Altered Carbon by Richard K. Morgan, Review by Corinne Donnelly
Altered Carbon by Richard K. Morgan, a novel published in 2002, has experienced a revival since Netflix’s decision to adapt it into a series. The sci-fi/noir is set in a hardened 26th century, where huge strides in technology have led to humanity’s exploration of space through downloading one’s consciousness into suitable, often enhanced, “sleeves.” Takeshi Kovacs, an elite “Envoy” soldier, awakens on Earth in a new body. His services have been rented out by Laurens Bancroft, an outrageously wealthy man who has lived over three centuries. Takeshi’s mission? To find out who murdered Laurens’s most recent sleeve.
The murder mystery aspect of the plot gives the novel a unique ambiance, which is enhanced by Morgan’s skillfully written settings. His descriptions leave just enough room for interpretation, creating an immersive reading experience. Where most of the novel focuses on Kovacs’s investigation, there are a few deviations from the plot that feel out of place. Most of these moments are dream-like sequences in which Kovacs reflects on events and people from his past. When these sections appear, they are more distracting than revealing, and they often muddy the tone of the novel.
Kovacs is the epitome of an anti-hero. He’s a soldier, but also a criminal, which is a fascinating combination. Kovacs commits atrocities with no remorse. His ruthlessness, while aimed at the “bad guys,” is often hard to stomach. He dabbles in gratuitous sex, illegal drugs, and brutal murder, and yet he retains a quality of likeability, especially in his interactions with those he works with and the victims he fights for. He walks a very tight line between hero and villain, which keeps the reader on his or her toes. When you don’t know what to expect, it makes the story all the more interesting.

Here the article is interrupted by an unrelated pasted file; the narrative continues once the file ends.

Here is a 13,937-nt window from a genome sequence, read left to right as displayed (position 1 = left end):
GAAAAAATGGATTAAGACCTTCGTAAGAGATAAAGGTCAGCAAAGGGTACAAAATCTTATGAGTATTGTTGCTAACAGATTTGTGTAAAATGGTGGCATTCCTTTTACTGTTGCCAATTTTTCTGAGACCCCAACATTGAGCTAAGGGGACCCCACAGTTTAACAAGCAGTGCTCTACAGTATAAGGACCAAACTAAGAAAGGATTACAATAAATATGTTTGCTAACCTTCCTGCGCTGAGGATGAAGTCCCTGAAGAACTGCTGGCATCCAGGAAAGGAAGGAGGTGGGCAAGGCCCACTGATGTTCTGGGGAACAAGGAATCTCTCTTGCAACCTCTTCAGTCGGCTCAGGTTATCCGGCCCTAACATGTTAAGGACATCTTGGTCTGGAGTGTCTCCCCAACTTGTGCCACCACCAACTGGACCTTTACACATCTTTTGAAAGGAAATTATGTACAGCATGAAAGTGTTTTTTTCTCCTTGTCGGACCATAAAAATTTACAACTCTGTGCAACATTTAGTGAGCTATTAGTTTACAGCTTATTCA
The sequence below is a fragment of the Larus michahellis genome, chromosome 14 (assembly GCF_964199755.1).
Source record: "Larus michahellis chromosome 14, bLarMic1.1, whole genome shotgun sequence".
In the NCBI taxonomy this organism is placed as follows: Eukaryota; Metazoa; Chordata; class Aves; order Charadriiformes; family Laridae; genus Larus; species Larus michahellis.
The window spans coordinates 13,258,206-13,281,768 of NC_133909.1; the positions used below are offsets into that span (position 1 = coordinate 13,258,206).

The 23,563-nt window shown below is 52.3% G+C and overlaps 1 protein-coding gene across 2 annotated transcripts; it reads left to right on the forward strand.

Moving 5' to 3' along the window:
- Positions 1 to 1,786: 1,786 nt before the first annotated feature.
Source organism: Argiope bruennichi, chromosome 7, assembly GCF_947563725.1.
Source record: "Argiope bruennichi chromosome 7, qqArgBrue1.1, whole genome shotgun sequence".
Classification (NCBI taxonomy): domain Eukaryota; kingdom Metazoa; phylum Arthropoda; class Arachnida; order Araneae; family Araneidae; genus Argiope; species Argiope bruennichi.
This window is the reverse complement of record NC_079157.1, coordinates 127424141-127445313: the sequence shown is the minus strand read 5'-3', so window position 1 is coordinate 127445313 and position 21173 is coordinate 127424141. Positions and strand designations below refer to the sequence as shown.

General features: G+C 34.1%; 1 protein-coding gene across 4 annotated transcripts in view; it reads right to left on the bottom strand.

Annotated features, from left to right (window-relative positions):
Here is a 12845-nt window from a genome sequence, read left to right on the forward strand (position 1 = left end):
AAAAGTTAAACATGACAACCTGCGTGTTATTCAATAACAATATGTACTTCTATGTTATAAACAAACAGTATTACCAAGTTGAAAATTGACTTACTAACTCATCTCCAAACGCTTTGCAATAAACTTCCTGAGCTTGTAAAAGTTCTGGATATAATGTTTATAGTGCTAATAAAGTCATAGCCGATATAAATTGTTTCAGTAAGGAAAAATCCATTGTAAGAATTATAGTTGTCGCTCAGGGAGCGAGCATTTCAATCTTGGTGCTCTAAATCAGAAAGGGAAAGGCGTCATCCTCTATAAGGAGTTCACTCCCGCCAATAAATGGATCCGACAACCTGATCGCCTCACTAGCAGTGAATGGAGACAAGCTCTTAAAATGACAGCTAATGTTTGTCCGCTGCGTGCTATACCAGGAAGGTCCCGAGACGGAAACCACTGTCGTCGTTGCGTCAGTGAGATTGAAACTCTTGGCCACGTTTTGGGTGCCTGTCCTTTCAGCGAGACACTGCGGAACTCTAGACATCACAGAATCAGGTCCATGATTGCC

Morgan introduces so many new concepts that keeping track of what’s going on can be difficult at times. The addition of numerous side characters, multiple re-sleevings, and the occasional double-sleeving, intensifies feelings of confusion, especially if you’re not fully focused on the story. When Morgan waxes eloquent on his ideas, particularly the intricacies of digital downloading, the complicated political atmosphere, and the vast divide between the rich and poor, he’s at his best. Unfortunately, he doesn’t always explain things thoroughly enough, and this proves to be a huge detriment to the ending of the novel.
It’s not surprising that Richard K. Morgan’s Altered Carbon continues to intrigue readers over a decade later. His unique glimpse into a seriously flawed future where immortality can be attained at a cost certainly opens up room for reflection and discussion. While the ideas are there, the execution is not always perfect. I don’t doubt the novel will make an excellent TV series though, especially if the adaptation stays true to the core of the novel.